findTADsAndLoops.pl score -tad merged.tad.2D.bed -loop merged.loop.2D.bed -o outPrefix -d HicExp1r1TagDir/ HicExp1r2TagDir/ HicExp2r1TagDir/ HicExp2r2TagDir/ -cpu 10 -res 3000 -window 15000

#Finally, identify features that are differentially enriched (uses edgeR/limma):
getDiffExpression.pl outPrefix.loop.scores.txt exp1 exp1 exp2 exp2 -loop > output.loop.txt
getDiffExpression.pl outPrefix.tad.scores.txt exp1 exp1 exp2 exp2 -tad > output.tad.txt

Finding TADs and Loops with HOMER

TADs and Loops are found simultaneously with HOMER using the creatively named command findTADsAndLoops.pl. This command works by generating relative contact matrices for each chromosome and scanning them for locally dense regions of contacts (i.e. loops) or triangle domains that have a high degree of inter-domain interactions relative to their surrounding region. Once these features have been identified, the command can be used again to score these regions across several experiments to identify differential features (covered in the next section). This process can take a while, but HOMER can speed it up by analyzing each chromosome using a separate process (of course, chr1 will take the longest still...).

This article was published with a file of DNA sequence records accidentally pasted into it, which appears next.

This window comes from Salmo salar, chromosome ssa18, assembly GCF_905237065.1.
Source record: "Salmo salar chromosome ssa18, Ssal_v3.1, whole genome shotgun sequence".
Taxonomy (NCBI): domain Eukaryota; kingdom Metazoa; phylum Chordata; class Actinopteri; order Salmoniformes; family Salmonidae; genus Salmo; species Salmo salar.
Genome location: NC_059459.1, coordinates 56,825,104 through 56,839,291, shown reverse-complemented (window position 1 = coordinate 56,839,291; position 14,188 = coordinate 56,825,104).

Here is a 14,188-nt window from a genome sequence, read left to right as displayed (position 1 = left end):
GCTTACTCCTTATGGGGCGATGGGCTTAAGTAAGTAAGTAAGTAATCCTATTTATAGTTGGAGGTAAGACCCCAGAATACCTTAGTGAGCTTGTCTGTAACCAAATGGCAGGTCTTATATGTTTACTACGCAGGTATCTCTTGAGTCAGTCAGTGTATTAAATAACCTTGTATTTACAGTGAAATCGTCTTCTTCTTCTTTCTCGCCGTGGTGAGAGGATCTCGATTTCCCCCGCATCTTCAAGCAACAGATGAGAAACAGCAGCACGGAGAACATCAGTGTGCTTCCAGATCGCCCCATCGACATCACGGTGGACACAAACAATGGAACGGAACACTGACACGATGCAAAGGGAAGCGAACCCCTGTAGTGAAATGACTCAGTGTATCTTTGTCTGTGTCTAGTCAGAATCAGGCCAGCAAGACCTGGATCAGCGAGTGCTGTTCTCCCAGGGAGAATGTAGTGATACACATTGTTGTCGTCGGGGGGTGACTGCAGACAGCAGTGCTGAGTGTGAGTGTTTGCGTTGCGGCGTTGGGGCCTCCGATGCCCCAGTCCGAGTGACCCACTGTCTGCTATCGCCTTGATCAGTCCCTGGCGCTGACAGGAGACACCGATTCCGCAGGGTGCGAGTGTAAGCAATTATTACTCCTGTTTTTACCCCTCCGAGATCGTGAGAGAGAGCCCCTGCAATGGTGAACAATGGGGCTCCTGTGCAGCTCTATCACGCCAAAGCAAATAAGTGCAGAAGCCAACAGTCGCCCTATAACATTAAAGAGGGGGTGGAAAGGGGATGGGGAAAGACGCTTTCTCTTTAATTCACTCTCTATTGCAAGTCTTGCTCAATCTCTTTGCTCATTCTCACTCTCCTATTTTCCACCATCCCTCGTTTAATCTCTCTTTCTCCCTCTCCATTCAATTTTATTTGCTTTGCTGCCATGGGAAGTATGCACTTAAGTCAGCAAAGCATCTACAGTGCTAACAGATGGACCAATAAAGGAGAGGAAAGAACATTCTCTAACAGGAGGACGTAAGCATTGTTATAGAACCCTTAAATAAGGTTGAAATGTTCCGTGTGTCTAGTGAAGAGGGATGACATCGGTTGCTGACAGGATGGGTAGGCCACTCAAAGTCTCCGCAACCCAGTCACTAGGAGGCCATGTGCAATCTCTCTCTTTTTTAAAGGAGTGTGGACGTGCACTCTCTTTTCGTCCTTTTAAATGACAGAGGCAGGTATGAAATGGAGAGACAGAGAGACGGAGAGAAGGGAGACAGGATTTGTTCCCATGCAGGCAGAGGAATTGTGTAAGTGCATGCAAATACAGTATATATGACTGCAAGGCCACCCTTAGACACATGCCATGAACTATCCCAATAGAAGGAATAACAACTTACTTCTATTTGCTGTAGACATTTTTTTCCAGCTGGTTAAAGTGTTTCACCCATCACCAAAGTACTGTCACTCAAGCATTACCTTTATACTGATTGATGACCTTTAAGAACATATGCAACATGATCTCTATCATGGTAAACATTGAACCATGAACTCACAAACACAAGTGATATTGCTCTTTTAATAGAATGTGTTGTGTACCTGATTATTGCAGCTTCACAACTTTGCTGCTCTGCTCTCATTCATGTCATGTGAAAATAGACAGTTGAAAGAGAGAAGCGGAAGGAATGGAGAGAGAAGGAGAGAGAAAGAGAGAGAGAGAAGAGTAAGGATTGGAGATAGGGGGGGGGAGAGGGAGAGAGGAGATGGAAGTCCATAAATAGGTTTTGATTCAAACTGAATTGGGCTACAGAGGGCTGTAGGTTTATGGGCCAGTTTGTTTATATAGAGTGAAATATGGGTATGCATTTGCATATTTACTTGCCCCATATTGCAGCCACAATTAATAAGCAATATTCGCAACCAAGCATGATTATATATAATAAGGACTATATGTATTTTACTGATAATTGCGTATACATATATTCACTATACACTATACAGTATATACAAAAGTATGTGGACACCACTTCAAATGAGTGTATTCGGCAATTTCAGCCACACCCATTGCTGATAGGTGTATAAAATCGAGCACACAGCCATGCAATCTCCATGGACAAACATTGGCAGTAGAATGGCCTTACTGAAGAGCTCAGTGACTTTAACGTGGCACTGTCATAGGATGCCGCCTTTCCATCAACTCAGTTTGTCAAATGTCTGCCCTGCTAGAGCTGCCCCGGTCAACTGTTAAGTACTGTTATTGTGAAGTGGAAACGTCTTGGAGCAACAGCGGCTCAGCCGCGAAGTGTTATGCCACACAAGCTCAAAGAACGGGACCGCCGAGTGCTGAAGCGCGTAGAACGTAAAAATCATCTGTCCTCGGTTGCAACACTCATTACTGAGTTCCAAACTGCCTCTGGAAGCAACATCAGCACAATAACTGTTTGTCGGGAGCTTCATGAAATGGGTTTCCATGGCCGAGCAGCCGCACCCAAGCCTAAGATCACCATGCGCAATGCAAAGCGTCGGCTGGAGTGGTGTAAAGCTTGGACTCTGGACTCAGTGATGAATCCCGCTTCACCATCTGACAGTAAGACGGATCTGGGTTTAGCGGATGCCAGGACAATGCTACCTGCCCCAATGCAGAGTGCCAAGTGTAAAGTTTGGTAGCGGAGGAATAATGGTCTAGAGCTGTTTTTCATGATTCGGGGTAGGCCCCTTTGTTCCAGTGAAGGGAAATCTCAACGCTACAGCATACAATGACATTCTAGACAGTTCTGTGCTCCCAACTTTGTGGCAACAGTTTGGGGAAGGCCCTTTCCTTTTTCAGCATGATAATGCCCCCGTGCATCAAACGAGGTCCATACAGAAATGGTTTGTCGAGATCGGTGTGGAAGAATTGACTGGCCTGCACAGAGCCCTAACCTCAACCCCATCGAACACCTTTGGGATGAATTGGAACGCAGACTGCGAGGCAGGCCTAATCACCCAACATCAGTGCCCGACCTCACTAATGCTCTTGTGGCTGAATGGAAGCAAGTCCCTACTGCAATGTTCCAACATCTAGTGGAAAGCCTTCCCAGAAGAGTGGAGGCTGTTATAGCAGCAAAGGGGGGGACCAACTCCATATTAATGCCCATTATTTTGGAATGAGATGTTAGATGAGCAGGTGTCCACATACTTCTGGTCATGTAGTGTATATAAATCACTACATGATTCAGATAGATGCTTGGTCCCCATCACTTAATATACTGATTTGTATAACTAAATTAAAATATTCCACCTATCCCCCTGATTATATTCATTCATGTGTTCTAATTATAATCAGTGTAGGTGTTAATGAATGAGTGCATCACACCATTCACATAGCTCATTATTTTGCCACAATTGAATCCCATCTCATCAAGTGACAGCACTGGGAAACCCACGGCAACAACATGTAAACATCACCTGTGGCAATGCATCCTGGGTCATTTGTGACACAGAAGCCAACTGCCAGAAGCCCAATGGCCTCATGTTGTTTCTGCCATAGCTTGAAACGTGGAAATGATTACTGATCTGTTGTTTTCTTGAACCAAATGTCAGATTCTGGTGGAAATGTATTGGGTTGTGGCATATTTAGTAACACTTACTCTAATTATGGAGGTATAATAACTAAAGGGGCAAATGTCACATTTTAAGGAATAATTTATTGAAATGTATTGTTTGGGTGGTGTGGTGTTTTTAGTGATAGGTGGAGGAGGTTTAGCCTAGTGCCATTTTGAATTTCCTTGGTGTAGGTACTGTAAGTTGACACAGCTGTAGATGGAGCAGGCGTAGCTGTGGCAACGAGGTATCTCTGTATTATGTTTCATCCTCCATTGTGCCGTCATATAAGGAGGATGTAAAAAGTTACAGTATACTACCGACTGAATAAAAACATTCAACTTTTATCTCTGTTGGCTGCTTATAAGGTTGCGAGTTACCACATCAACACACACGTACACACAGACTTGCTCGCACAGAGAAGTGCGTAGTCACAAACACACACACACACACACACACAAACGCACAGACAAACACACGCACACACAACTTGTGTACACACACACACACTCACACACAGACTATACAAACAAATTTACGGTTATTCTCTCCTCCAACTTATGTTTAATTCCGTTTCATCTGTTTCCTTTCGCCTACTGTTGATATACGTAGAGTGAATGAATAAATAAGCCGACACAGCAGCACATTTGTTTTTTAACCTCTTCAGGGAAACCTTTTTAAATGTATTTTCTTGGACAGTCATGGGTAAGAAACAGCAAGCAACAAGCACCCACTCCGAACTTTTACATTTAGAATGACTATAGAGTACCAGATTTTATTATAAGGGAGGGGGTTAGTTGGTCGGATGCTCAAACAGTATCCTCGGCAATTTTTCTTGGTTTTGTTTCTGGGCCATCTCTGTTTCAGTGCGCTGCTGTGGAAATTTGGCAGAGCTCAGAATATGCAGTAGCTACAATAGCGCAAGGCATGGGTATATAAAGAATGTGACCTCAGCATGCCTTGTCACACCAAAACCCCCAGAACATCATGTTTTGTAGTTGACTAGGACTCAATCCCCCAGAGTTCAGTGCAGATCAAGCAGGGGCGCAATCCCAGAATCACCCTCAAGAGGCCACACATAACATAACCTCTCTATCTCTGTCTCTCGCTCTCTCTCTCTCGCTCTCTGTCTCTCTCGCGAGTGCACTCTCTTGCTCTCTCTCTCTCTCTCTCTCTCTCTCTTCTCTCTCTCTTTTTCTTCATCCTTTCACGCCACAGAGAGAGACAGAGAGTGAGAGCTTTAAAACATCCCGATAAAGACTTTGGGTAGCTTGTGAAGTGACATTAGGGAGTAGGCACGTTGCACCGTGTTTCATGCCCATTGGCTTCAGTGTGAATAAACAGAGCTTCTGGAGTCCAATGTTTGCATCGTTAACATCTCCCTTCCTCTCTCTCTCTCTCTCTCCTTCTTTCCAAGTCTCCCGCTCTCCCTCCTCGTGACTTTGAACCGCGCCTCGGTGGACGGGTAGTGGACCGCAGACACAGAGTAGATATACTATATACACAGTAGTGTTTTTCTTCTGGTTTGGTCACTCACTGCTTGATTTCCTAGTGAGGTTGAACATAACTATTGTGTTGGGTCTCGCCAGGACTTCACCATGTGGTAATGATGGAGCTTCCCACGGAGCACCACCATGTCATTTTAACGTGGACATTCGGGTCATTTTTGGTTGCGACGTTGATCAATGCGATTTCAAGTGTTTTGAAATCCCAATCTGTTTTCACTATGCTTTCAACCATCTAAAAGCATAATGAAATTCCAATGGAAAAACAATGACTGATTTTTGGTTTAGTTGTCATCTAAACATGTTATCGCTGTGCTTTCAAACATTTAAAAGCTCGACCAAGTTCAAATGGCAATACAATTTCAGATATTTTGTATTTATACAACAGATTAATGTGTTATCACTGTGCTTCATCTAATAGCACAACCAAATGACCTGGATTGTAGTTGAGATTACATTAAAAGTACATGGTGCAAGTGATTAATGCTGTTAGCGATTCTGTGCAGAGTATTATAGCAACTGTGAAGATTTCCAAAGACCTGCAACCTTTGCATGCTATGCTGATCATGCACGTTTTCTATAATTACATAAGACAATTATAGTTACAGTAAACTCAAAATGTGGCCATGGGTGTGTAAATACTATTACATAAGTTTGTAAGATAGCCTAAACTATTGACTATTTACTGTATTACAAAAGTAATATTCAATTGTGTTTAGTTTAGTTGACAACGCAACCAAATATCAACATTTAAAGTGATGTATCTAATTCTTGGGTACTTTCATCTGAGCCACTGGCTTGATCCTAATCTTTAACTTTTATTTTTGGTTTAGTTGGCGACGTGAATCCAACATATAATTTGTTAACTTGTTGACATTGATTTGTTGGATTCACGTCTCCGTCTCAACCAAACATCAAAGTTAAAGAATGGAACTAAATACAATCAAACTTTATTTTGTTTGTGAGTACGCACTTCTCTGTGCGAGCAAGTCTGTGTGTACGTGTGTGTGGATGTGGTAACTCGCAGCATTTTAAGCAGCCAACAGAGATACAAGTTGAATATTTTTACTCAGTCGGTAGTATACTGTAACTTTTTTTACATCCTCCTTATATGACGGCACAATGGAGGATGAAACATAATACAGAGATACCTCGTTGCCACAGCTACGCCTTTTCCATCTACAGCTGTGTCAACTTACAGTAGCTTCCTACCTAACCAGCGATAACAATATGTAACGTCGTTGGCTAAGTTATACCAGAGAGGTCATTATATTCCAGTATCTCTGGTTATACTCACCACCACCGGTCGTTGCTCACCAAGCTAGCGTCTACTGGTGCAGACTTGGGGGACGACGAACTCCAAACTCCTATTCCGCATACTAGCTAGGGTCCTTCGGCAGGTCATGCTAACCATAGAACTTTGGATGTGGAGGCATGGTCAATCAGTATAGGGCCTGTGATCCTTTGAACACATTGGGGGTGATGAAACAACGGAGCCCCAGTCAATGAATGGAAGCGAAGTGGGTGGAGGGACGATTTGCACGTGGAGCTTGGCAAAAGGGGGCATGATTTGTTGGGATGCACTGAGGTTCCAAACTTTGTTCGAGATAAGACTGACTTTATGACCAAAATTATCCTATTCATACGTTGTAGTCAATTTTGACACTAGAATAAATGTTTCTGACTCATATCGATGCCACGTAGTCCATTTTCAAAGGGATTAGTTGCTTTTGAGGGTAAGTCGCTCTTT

The findTADsAndLoops.pl command has two modes. The first one is "find" which is covered here, which is used to identify features in the Hi-C experiment. The find command runs 3 sub-programs to identify features:
  1. Generate relative contact maps for each chromosome (using analyzeHiC)
  2. Analyzes the contact maps to identify TADs/Loops (using findTADsAndLoopsFromRelMatrix)
  3. Filters the final TAD/Loop calls to remove likely artifacts (low coverage regions and features near segmental duplications, using filterTADsAndLoops.pl).